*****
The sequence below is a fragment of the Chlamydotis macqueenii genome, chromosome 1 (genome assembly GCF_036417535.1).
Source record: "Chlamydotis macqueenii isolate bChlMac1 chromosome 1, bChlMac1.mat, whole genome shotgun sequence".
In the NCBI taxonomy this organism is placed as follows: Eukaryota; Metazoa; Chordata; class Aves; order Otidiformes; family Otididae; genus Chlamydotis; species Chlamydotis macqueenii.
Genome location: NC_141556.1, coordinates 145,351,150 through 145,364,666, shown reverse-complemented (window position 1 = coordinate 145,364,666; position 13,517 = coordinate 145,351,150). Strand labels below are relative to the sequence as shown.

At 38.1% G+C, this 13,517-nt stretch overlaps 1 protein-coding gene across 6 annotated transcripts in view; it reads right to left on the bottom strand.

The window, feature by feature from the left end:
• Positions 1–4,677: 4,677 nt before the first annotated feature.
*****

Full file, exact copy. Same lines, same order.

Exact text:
The sequence below is a fragment of the Chlamydotis macqueenii genome, chromosome 1 (genome assembly GCF_036417535.1).
Source record: "Chlamydotis macqueenii isolate bChlMac1 chromosome 1, bChlMac1.mat, whole genome shotgun sequence".
In the NCBI taxonomy this organism is placed as follows: Eukaryota; Metazoa; Chordata; class Aves; order Otidiformes; family Otididae; genus Chlamydotis; species Chlamydotis macqueenii.
Genome location: NC_141556.1, coordinates 145,351,150 through 145,364,666, shown reverse-complemented (window position 1 = coordinate 145,364,666; position 13,517 = coordinate 145,351,150). Strand labels below are relative to the sequence as shown.

At 38.1% G+C, this 13,517-nt stretch overlaps 1 protein-coding gene across 6 annotated transcripts in view; it reads right to left on the bottom strand.

The window, feature by feature from the left end:
• Positions 1–4,677: 4,677 nt before the first annotated feature.